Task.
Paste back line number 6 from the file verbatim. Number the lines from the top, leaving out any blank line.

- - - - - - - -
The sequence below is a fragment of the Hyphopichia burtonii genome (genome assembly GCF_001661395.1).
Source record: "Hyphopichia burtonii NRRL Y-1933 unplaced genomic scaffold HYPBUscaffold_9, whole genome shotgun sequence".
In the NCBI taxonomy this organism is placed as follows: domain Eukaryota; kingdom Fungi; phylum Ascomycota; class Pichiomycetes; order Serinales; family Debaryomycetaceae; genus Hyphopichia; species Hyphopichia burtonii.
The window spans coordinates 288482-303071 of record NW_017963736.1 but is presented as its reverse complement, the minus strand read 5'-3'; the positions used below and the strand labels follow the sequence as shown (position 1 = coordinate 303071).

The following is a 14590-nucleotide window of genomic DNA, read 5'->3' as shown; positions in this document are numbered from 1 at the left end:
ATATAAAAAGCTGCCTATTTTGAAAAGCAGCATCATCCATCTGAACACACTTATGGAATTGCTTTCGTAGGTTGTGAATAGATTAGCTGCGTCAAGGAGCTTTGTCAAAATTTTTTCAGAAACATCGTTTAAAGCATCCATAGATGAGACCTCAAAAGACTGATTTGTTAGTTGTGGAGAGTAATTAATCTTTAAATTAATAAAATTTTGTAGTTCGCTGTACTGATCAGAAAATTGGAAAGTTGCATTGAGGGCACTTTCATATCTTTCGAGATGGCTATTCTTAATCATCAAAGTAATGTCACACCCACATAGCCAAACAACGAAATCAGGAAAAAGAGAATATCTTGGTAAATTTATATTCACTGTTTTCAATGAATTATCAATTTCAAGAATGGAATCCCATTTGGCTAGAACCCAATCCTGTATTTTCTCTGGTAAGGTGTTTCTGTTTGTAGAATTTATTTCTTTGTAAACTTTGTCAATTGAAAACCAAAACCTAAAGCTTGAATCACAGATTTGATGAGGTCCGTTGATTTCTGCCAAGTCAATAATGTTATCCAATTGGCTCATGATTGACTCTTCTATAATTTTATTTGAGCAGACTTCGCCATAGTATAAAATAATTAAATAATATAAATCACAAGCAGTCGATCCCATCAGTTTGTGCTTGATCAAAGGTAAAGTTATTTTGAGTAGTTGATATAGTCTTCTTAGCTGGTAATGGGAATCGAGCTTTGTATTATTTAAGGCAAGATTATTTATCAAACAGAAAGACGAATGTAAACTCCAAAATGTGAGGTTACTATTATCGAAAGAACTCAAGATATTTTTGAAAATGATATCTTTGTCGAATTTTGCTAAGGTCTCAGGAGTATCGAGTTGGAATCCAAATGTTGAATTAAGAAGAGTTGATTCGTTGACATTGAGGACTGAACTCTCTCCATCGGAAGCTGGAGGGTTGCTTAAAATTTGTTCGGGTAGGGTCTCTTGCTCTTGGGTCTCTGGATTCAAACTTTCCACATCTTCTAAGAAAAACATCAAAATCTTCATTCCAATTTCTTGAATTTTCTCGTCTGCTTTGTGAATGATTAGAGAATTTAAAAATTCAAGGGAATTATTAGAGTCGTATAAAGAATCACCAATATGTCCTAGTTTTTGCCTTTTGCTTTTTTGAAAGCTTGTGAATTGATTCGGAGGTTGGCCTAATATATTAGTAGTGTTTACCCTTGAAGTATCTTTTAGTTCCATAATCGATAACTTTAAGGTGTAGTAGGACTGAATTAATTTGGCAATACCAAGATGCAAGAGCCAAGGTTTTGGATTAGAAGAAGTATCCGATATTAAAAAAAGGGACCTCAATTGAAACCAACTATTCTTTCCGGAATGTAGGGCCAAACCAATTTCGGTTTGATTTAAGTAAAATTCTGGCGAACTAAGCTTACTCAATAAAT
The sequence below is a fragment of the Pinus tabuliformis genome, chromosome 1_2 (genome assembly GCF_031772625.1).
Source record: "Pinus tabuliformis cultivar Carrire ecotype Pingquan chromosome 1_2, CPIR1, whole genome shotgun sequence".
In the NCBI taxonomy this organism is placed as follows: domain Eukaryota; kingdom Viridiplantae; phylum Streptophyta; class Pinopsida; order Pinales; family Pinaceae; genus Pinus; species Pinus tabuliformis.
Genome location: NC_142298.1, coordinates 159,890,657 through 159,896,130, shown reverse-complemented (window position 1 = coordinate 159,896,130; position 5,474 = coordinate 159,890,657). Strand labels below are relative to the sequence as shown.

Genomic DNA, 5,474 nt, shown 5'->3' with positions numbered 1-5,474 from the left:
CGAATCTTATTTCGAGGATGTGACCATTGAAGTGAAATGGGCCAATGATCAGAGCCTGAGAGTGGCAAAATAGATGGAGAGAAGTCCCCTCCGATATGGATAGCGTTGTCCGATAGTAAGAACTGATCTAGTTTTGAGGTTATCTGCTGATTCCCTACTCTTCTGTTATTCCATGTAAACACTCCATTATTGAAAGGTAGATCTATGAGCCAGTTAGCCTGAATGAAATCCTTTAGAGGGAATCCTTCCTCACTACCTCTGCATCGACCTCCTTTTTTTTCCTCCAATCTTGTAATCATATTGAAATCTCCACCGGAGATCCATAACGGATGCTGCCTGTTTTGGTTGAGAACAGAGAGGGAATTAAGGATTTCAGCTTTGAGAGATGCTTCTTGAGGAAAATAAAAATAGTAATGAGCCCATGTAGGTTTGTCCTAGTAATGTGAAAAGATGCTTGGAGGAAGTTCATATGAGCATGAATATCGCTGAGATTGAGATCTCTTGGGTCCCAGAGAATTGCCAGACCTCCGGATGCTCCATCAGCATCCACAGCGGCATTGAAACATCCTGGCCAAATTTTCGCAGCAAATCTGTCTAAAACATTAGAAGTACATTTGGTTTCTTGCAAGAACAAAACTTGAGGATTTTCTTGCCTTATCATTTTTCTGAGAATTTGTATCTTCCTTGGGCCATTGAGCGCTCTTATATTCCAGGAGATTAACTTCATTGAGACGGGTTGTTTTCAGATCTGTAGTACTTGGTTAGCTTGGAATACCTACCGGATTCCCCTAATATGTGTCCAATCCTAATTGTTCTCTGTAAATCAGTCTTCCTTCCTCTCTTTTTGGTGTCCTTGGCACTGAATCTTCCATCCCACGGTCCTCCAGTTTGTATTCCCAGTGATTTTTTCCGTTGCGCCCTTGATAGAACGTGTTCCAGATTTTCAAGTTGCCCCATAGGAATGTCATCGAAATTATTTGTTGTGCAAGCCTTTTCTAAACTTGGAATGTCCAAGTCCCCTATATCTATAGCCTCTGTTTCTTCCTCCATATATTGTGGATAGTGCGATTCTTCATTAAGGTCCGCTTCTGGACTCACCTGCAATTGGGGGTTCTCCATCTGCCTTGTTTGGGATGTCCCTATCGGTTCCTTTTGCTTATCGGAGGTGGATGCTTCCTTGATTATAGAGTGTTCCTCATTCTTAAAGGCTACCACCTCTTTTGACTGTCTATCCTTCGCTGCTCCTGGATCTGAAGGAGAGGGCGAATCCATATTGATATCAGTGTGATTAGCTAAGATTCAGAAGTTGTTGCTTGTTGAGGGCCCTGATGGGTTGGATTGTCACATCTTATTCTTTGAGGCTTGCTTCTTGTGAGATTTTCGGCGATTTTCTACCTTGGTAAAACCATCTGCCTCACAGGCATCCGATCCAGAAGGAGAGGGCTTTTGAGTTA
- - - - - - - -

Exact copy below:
ATATAAAAAGCTGCCTATTTTGAAAAGCAGCATCATCCATCTGAACACACTTATGGAATTGCTTTCGTAGGTTGTGAATAGATTAGCTGCGTCAAGGAGCTTTGTCAAAATTTTTTCAGAAACATCGTTTAAAGCATCCATAGATGAGACCTCAAAAGACTGATTTGTTAGTTGTGGAGAGTAATTAATCTTTAAATTAATAAAATTTTGTAGTTCGCTGTACTGATCAGAAAATTGGAAAGTTGCATTGAGGGCACTTTCATATCTTTCGAGATGGCTATTCTTAATCATCAAAGTAATGTCACACCCACATAGCCAAACAACGAAATCAGGAAAAAGAGAATATCTTGGTAAATTTATATTCACTGTTTTCAATGAATTATCAATTTCAAGAATGGAATCCCATTTGGCTAGAACCCAATCCTGTATTTTCTCTGGTAAGGTGTTTCTGTTTGTAGAATTTATTTCTTTGTAAACTTTGTCAATTGAAAACCAAAACCTAAAGCTTGAATCACAGATTTGATGAGGTCCGTTGATTTCTGCCAAGTCAATAATGTTATCCAATTGGCTCATGATTGACTCTTCTATAATTTTATTTGAGCAGACTTCGCCATAGTATAAAATAATTAAATAATATAAATCACAAGCAGTCGATCCCATCAGTTTGTGCTTGATCAAAGGTAAAGTTATTTTGAGTAGTTGATATAGTCTTCTTAGCTGGTAATGGGAATCGAGCTTTGTATTATTTAAGGCAAGATTATTTATCAAACAGAAAGACGAATGTAAACTCCAAAATGTGAGGTTACTATTATCGAAAGAACTCAAGATATTTTTGAAAATGATATCTTTGTCGAATTTTGCTAAGGTCTCAGGAGTATCGAGTTGGAATCCAAATGTTGAATTAAGAAGAGTTGATTCGTTGACATTGAGGACTGAACTCTCTCCATCGGAAGCTGGAGGGTTGCTTAAAATTTGTTCGGGTAGGGTCTCTTGCTCTTGGGTCTCTGGATTCAAACTTTCCACATCTTCTAAGAAAAACATCAAAATCTTCATTCCAATTTCTTGAATTTTCTCGTCTGCTTTGTGAATGATTAGAGAATTTAAAAATTCAAGGGAATTATTAGAGTCGTATAAAGAATCACCAATATGTCCTAGTTTTTGCCTTTTGCTTTTTTGAAAGCTTGTGAATTGATTCGGAGGTTGGCCTAATATATTAGTAGTGTTTACCCTTGAAGTATCTTTTAGTTCCATAATCGATAACTTTAAGGTGTAGTAGGACTGAATTAATTTGGCAATACCAAGATGCAAGAGCCAAGGTTTTGGATTAGAAGAAGTATCCGATATTAAAAAAAGGGACCTCAATTGAAACCAACTATTCTTTCCGGAATGTAGGGCCAAACCAATTTCGGTTTGATTTAAGTAAAATTCTGGCGAACTAAGCTTACTCAATAAAT